Lonmin official, Executive Vice President for Human Capital and External Affairs for Lonmin, Barnard Mokwena, told SA FM’s Market Update host, Alec Hogg, today (14 Aug) that a Court interdict had been given to the company on Saturday against the illegal striking workers but that the company has willingly chosen not to effect it.
He said the company’s board chairperson, Roger Phillimore, is coming from London tomorrow to meet the Minister of Mineral Resources Susan Shabangu to discuss the issue. According to the official it is Rock Drill Operators that are on strike and that this incident is similar to what had happened at Impala Platinum operations early this year.
At the time of the Impala strike, it seemed many Anglo Platinum and Lonmin employees were rejoicing (sort of). After some of the dismissed employees were rejected (for a number of reasons) by Impala and those who chose not to be re-employed by the company – many of them went to rival platinum mines, including Lonmin and Anglo Platinum. At the same time there were reports that Impala strike was sparked by claims that the company had offered a group of its miners a certain per centage salary increase because many of these were being head-hunted by or moving to other platinum companies because of higher salaries offered.
The tide has now turned against Lonmin and all eyes are on it to see how it will solve this violent strike. This after its official told Hogg that it is now its Rock Drill Operators – and not Impala’s this time around – that have downed tools due to wage/salary demands.
Amcu official told the broadcaster this evening its members are disciplined, accusing Lonmin of denying that the strike started last week Friday. He said its members were first shot at by NUM members at the Lonmin operations, accusing the NUM official (Piet Mathosa) of being paid by BHB Billiton. But NUM hit back, accusing Amcu of not having a recognition agreement with Lonmin, and that Joseph Mathundwa (of Amcu) is an employee of BHB Billiton.
According to Mathosa, Num members were being attacked, and that they (as NUM) had a meeting with its members today urging them to calm down and not involve themselves in the illegal strike action or nor should they retaliate (emphasis added) when attacked. He said their [NUM] members are willing to return to work but could not do so because they were threatened – seemingly by rival union, Amcu. It would seem both unions have no control over their violet members just as they did not at the time of the Impala strike which resulted in about three or more people losing their lives and some casualties.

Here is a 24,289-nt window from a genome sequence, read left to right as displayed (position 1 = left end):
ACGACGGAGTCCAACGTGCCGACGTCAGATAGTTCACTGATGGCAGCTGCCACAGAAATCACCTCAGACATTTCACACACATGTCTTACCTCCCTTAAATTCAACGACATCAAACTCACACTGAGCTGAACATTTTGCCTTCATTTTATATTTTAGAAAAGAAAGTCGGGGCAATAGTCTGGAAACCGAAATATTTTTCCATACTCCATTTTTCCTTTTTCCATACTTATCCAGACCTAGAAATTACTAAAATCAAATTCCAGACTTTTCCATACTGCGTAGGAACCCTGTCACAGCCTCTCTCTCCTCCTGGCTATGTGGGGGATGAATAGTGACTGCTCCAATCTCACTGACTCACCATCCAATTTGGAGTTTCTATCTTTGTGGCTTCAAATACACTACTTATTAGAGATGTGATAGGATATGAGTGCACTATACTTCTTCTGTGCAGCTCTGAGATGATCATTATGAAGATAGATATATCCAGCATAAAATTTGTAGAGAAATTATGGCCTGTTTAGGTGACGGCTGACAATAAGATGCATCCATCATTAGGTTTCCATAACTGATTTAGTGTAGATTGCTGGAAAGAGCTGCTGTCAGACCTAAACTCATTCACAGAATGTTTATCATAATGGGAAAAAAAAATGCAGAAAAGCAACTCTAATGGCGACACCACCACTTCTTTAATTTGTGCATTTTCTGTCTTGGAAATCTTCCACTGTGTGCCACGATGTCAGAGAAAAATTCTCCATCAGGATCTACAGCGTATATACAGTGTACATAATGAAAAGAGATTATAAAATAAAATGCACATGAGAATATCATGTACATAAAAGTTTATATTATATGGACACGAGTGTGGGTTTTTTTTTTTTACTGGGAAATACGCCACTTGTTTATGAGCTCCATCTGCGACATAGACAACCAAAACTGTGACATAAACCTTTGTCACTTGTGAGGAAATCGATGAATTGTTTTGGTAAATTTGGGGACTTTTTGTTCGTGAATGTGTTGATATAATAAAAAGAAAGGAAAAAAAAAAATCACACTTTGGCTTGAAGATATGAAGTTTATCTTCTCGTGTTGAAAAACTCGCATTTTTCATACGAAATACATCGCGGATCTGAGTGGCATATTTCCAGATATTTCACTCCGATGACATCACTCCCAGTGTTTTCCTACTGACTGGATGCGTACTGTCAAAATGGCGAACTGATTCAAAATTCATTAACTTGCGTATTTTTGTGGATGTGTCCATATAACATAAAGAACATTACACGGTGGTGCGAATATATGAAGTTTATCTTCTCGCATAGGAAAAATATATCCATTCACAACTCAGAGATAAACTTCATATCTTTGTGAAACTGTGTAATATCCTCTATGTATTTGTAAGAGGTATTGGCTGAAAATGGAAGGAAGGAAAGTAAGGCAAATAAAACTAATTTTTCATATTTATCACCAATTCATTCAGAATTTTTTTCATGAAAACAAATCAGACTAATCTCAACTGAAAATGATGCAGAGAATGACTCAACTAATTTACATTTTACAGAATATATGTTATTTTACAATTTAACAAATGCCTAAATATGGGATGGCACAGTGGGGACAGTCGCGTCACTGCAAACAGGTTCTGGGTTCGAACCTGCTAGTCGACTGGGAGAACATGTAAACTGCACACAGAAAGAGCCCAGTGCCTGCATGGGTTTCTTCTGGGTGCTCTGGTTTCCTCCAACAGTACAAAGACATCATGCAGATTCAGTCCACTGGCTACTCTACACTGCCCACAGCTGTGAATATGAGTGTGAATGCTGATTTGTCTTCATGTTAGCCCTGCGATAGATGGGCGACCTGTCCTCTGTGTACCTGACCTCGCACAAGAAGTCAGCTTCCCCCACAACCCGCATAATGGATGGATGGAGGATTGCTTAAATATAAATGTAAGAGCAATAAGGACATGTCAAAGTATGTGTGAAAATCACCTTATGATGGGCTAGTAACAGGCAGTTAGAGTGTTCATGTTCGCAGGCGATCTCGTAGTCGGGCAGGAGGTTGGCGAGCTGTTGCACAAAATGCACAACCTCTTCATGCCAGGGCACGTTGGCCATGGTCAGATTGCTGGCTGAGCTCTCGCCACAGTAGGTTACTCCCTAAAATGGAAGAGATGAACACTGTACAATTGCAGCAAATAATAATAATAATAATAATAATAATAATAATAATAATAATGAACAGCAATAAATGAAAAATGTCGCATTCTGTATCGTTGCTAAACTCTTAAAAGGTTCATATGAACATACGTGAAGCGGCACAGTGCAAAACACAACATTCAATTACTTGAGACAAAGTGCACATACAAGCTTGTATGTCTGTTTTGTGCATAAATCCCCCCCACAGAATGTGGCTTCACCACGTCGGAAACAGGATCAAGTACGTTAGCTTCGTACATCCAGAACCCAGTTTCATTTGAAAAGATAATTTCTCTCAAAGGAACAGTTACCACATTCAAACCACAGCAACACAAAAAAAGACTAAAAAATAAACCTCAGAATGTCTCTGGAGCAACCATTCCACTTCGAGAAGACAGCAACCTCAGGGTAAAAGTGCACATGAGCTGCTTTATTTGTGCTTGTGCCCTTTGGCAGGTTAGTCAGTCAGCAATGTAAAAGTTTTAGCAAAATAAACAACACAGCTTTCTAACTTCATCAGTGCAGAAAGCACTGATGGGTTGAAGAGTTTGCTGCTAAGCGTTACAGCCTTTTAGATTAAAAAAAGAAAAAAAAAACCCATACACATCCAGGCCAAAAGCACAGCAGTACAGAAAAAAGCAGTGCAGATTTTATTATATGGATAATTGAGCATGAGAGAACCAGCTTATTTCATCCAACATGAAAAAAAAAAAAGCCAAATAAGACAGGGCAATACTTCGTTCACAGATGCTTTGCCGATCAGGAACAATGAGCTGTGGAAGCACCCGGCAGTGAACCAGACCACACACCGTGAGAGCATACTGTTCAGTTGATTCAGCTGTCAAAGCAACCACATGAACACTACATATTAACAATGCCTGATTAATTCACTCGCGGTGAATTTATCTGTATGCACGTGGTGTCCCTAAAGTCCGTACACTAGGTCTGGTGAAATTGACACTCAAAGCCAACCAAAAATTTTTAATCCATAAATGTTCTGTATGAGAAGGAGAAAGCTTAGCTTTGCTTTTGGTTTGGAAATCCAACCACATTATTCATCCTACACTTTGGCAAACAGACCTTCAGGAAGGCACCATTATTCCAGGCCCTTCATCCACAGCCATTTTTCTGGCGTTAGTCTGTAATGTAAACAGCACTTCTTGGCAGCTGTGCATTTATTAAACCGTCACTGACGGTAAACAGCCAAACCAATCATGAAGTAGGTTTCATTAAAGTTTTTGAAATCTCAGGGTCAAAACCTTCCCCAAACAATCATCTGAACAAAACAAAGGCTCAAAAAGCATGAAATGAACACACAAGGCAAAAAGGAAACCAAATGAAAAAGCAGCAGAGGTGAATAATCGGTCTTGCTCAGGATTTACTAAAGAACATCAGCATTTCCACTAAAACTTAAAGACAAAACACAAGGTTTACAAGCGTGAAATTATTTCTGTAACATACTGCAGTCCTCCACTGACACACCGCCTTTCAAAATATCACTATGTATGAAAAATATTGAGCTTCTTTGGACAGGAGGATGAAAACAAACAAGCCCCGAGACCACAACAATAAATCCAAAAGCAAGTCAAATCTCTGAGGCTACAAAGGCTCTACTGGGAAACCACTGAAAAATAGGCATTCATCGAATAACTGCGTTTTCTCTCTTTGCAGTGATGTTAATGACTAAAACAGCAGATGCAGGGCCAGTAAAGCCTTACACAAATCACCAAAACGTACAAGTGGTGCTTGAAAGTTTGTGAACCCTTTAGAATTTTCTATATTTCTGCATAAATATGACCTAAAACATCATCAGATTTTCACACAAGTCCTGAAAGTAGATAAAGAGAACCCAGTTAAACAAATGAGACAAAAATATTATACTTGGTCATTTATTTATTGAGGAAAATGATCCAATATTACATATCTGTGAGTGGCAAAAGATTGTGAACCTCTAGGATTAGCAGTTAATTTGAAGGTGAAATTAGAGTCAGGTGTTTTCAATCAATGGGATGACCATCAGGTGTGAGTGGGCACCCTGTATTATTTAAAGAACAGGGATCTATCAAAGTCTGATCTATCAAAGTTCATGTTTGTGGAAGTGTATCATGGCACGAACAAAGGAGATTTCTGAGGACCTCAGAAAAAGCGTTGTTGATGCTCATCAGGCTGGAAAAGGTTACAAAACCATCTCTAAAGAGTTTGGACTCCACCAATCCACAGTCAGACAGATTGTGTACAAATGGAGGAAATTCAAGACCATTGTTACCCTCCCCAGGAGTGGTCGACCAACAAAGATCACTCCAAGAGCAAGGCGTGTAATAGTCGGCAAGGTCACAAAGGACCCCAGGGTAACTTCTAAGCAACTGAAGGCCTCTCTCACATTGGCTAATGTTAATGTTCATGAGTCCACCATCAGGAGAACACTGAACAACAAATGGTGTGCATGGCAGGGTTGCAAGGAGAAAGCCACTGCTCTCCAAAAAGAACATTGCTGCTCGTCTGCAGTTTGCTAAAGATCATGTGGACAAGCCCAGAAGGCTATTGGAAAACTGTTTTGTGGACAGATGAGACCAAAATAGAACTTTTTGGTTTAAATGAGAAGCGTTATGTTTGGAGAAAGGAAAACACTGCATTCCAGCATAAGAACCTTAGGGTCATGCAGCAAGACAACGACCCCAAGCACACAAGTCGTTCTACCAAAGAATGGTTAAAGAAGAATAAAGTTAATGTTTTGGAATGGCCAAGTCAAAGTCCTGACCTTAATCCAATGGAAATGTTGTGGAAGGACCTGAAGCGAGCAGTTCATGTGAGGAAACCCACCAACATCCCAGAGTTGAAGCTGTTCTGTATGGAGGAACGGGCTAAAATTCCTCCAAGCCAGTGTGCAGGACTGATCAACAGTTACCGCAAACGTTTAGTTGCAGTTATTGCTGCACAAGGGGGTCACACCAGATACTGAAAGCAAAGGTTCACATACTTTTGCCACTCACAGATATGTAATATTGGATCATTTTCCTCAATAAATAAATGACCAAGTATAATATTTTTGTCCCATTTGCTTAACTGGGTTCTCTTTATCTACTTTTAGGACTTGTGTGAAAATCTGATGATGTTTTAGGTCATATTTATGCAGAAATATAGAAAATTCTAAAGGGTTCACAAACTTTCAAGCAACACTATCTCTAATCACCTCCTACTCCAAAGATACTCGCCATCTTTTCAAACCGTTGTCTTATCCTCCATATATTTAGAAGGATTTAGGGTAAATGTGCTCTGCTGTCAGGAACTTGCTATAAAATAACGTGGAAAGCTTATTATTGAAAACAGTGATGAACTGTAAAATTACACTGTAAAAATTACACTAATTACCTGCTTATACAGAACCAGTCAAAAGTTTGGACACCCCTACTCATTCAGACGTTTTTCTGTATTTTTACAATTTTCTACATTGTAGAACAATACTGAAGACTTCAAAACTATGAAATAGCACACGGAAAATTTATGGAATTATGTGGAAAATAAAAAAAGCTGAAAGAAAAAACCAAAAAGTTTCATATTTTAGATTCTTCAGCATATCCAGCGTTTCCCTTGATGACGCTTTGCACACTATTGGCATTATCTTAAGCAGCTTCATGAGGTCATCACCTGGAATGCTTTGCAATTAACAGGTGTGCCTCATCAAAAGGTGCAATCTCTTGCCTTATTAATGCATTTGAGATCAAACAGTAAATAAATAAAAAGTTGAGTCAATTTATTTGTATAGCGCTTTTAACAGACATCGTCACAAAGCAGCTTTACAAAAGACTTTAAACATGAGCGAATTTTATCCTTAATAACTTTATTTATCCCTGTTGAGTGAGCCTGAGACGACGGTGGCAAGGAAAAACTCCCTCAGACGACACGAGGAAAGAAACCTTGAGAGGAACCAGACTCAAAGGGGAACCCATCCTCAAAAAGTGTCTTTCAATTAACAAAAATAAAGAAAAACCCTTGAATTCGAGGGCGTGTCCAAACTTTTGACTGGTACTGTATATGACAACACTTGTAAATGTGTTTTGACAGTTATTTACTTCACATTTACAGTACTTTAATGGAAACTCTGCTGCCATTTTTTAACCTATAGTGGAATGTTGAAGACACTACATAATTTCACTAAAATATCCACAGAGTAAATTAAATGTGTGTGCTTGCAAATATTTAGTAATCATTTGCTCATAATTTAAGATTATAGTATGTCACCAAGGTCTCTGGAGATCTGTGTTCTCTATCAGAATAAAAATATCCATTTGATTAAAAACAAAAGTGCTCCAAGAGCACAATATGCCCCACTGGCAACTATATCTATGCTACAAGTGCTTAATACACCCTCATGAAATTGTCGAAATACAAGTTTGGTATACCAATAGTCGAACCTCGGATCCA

While there were reports during Impala strike that some of those involved were not mine workers but just local community members with criminal intentions – it is however not clear whether the same could be happening at the Lonmin strike. What further differentiates the Impala strike from Lonmin’s is the number of people killed and the violence levels: Impala had lesser people killed than Lonmin, and there were a lot of criminal intentions where people looted nearby shops which were mostly owned by Indian-origin business people during the Impala strike while no such lootings have been reported at Lonmin. The level of violence also appears to be serious at Lonmin than at Impala which to date has claimed the lives of about 10 people who at the time of writing this their names had been made available.
What appears to be clear and similar with both strikes at these platinum companies is the shooting between/among Amcu and NUM union members, and the platinum groups’ Court interdiction against the illegal strike by its employees.
While there seems to be a number of similarities, what sets the Impala strike apart from Lonmin’s is that the latter has reportedly closed all of its operations across the country except its essential services such as ventilation operating while at it was only the former’s (Impala’s) Rustenburg operations that were affected and closed of about a month.
What is worrying and not clear as I write this is for how long the Lonmin operations will remain closed, and the results thereof: possible retrenchments and dismissals.